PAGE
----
Since the embedded video seems to be problematic, you can view this video here:

Did You Know? (animation version)
Sorry, the embedded video seems to have a problem embedding itself, so you can view this video here:

Saturday, April 4, 2009

Tweets and Other Forms of Written Communication

I just "found" a great link on Twitter... from an educational "tweeter" that I follow. It's on Laura Walker's blog and it's called "Nine great reasons why teachers should use Twitter." My favorite line is a quote from someone Walker follows: "Following smart people on Twitter is like a mental shot of expresso [sic]." How fabulous it is to learn what interesting people are doing around the world at any given moment! Subtract the minutiae of an everyday life and sift the gold nuggets that can potentially enrich you, professionally and personally.

A friend tweeted her "Twitter profile's worth" which was several hundred dollars. I think mine is less than $10. Could be that I spend much more time reading tweets than writing them. Could also be that I follow fewer people than she does, and, consequently, fewer follow me back. I don't think I have more time (than writing this paragraph) to ponder my lack of Twitter worth. But I'm sure it will nag at me deep in the recesses of my mind...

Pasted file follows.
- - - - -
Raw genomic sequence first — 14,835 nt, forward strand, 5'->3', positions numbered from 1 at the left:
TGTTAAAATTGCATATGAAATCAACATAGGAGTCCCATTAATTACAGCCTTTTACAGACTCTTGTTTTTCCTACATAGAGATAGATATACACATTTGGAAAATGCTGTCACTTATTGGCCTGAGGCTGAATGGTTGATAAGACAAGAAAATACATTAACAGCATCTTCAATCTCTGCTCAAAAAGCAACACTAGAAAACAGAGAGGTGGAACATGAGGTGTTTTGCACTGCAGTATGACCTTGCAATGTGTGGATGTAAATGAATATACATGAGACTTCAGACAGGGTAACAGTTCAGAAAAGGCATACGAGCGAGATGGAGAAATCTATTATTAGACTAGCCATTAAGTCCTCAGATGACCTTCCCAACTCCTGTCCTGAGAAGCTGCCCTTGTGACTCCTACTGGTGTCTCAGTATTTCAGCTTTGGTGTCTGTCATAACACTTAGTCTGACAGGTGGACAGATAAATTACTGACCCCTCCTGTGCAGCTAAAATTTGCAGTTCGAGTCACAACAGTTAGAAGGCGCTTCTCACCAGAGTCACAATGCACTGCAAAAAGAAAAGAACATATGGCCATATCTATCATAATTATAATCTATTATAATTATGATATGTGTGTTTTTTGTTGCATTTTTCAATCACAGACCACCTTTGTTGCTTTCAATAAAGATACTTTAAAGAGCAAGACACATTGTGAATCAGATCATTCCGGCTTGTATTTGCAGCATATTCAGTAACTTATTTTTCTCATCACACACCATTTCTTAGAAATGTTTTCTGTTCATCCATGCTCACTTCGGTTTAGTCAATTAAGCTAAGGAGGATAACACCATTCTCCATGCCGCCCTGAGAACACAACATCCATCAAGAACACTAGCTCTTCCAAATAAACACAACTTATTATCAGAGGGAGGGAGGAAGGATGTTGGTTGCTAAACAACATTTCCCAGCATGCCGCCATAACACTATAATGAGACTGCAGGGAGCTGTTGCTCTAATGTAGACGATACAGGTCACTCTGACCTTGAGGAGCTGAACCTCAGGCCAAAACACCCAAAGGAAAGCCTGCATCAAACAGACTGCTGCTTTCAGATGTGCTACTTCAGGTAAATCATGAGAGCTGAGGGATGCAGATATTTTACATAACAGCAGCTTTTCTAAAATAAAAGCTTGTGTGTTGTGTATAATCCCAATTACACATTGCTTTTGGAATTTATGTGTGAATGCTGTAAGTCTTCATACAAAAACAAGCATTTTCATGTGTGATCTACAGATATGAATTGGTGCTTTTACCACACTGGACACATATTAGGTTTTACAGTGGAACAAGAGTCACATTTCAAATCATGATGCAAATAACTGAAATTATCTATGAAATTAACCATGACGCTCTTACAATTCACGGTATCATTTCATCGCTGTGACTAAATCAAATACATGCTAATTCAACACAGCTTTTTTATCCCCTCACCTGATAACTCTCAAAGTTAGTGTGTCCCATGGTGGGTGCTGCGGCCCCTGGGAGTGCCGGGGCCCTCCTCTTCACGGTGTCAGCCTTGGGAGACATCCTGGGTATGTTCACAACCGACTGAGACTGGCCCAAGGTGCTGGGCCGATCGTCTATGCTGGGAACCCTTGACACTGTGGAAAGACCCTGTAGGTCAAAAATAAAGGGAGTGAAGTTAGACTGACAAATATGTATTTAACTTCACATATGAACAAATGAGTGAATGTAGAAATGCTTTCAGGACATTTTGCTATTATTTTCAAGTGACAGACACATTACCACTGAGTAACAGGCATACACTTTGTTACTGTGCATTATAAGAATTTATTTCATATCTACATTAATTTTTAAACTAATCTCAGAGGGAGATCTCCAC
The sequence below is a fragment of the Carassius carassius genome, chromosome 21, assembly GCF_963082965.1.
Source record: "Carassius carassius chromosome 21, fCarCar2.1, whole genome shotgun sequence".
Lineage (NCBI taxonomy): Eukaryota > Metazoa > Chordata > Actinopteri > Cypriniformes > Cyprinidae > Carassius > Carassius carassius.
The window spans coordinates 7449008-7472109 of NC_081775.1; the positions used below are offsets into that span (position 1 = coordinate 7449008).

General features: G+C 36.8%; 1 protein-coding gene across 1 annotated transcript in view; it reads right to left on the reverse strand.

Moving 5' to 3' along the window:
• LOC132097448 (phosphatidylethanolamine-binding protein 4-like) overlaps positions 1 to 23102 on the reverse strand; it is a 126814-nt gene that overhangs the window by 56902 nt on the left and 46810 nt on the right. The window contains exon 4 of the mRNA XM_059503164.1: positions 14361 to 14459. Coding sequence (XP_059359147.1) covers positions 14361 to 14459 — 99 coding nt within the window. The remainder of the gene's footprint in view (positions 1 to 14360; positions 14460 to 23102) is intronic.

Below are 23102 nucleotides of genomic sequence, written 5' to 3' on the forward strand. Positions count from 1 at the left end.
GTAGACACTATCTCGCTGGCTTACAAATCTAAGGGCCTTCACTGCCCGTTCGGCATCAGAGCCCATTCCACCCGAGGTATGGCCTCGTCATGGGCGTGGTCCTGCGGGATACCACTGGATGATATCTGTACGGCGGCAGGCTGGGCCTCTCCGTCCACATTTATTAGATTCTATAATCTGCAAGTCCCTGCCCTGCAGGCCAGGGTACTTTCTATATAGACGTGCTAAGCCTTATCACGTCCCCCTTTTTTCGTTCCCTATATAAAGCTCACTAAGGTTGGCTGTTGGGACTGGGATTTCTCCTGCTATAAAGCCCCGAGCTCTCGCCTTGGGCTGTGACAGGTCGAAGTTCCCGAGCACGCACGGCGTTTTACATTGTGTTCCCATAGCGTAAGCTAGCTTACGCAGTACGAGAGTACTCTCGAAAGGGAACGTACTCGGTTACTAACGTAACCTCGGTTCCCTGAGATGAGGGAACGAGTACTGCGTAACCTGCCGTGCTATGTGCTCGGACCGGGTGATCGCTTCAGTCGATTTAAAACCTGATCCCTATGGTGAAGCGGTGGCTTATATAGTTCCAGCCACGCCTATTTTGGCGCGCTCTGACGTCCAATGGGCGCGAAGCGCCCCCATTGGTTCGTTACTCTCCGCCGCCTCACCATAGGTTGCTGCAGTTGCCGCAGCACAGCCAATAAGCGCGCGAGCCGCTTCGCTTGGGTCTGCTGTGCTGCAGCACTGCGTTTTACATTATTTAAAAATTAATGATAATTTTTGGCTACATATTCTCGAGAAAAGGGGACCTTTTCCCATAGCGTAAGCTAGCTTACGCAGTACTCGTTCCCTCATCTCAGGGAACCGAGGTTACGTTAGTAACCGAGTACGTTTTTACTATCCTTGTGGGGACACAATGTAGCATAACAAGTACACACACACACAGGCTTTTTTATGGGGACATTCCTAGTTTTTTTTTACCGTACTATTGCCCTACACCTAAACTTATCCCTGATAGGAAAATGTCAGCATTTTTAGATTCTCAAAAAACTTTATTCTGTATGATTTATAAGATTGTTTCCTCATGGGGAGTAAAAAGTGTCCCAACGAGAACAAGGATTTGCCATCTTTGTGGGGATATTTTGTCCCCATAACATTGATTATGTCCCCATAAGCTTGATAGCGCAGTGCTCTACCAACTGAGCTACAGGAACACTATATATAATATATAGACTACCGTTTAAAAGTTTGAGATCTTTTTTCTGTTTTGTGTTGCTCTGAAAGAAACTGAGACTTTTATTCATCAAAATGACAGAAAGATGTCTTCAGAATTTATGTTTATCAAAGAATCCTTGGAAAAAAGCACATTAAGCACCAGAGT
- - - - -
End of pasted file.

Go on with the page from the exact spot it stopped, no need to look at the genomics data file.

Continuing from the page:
So, is email dead? I don't really think so. It's so much more satisfying than a text message because you're allowed (perhaps expected) to use proper spelling and grammar and complete sentences. Yet, IMing, Tweeting, text messaging from a phone -- all of these do teach a person to be more concise and get to the point. Guess I'll cut this post short, then. One more advantage an email or hand written note has over shorter forms of communication is that there's room to express some emotion, to explain your feelings and thoughts. Try that in a 140 character Tweet!

Last item concerns the invention of what sounds like new vocabulary. I'm not too fond of some "new" words. Here are a couple:
1. Incentivize. The online Merrian-Webster dictionary does have a definition so maybe this one's not even new. But why can't you just say "create an incentive?"
2. Strategery. This word supposedly began with its usage on a Saturday Night Live sketch in 2000. It was a mockery of our former president's misuse of language. And, it sounds like it too. So I bristle when someone on the radio uses this word as a legitimate noun in weighty discussions of policy and politics. First use: funny. Continued use: not so much.

Looking for you on Twitter!